Just and Grave Causes: Decline as Religious Change in Catholic Philadelphia

“Decline is a dynamic form of change for contemporary religious communities and institutions. ”

Team Members/Contributors

Madeline Gambino Princton University Contact Me

About this dissertation fellowship

This dissertation examines the qualitative significance of institutional religious decline. It considers the effects of declining service attendance, decreasing numbers of clergy, aging communities, and financial insecurity on the Roman Catholic Church in Philadelphia. Although historians and sociologists have recognized the declining institutional presence of the Catholic Church both nationally and internationally, “Just and Grave Causes” will be the first in-depth study to broadly consider the effects of these changes on both the institutional religion of an archdiocese and the lived religion of its local Catholics.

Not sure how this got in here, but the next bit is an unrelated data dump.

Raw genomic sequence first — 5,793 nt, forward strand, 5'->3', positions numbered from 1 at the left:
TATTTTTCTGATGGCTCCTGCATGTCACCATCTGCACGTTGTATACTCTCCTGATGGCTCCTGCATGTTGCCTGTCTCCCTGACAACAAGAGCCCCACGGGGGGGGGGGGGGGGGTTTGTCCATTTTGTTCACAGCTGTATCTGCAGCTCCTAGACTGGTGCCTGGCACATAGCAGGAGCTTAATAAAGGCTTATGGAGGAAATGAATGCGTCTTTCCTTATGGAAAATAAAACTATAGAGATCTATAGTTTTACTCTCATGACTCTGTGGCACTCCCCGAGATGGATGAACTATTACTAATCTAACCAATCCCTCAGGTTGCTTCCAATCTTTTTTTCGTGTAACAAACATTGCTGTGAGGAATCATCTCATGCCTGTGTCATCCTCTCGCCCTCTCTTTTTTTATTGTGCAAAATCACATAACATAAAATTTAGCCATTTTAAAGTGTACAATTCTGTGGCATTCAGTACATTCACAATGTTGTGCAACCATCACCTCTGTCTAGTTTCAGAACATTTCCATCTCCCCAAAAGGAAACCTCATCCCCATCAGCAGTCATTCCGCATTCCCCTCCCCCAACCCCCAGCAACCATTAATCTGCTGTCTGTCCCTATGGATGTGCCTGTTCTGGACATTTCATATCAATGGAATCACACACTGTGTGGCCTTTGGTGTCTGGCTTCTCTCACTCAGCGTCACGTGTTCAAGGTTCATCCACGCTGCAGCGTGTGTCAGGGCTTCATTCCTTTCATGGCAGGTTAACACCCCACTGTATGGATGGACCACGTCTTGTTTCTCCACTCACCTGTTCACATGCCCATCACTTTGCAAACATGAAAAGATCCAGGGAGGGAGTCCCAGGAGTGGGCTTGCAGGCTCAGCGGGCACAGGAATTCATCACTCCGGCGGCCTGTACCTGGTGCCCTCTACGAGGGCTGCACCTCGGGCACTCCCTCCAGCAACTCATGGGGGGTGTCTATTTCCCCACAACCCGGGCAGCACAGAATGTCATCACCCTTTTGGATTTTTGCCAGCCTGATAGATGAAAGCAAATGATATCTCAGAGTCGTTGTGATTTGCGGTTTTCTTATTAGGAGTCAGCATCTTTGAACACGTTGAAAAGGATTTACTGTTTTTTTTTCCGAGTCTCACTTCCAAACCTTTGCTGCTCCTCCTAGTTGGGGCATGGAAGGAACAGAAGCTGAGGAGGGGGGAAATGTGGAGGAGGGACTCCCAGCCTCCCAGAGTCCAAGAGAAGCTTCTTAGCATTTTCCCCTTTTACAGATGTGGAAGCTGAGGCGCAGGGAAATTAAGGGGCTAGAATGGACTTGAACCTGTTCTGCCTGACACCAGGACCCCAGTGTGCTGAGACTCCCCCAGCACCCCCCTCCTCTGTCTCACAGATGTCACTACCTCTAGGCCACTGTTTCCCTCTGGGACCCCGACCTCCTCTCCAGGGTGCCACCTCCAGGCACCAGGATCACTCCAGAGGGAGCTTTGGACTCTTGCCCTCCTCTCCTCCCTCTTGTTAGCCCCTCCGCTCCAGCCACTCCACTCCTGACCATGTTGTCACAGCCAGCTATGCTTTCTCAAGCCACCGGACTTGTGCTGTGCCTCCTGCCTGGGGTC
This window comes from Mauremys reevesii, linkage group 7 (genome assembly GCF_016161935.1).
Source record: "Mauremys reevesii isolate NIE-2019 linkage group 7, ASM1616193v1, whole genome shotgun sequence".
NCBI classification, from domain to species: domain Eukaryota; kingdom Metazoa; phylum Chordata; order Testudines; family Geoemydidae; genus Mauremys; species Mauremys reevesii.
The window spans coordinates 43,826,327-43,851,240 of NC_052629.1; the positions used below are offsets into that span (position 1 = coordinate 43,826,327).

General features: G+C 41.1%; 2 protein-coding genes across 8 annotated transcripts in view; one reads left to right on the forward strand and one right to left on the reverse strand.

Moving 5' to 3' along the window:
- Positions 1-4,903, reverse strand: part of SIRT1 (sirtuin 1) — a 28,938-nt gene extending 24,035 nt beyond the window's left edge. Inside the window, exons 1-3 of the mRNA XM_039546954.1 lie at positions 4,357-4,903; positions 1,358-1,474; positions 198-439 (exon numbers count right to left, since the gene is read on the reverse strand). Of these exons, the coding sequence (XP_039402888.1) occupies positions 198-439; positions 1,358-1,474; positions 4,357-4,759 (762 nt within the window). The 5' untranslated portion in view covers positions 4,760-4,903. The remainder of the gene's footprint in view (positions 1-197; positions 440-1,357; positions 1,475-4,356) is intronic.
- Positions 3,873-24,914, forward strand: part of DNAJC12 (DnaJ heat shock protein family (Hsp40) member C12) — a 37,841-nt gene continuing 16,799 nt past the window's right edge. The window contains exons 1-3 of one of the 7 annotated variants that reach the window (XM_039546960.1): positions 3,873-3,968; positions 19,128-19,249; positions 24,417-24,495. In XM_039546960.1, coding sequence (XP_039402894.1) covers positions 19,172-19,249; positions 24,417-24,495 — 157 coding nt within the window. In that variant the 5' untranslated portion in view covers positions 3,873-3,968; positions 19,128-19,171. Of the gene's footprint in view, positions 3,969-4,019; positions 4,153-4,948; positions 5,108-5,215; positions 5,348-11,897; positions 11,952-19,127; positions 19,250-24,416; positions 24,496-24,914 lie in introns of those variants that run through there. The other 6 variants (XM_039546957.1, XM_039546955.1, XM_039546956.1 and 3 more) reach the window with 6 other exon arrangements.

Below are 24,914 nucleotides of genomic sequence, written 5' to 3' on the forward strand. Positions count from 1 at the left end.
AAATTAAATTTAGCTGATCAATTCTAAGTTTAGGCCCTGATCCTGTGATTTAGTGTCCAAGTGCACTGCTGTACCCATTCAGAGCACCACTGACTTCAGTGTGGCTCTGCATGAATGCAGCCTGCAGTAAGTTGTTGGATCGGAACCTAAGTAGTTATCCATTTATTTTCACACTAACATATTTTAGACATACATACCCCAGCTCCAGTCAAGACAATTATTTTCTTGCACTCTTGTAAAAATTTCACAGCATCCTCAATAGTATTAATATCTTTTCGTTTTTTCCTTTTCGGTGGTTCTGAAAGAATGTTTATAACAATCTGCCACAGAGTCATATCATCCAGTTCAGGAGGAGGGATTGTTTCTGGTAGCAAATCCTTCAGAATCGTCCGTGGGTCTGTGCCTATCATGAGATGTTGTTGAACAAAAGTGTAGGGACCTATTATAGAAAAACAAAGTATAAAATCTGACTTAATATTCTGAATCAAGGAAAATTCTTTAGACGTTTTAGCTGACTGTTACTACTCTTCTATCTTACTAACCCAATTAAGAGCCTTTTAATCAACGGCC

“Just and Grave Causes” uses archival and ethnographic research to consider the historical roots of institutional decline in Catholic Philadelphia, as well as the discourses and practices that emerge from and respond to decline in the 21st century. This project also engages digital humanities methods to map the Catholic Church’s presence in the city at key historical junctures, showing the relationship between urban change and religious change. I argue that archdiocesan policies in the 20th century shaped a discourse that linked “religious decline” to “urban decline” as a racialized issue resulting in “inner city” parish closures. However, as Catholic adherence declined following the clergy sexual abuse crises of the early 21st century, parish closures have affected a more racially and geographically diverse range of Catholic communities in the area. The second half of this dissertation thus examines how concern with “decline” manifests in religious discourses and practices in contemporary Catholic communities, both in and beyond the parish. While race and ethnicity continue to inflect these responses, “decline” also engages with assumptions about the age and gender of Catholic communities. I argue that religious decline is a complex, nonlinear form of religious change with which both Catholic communities and hierarchies dynamically engage.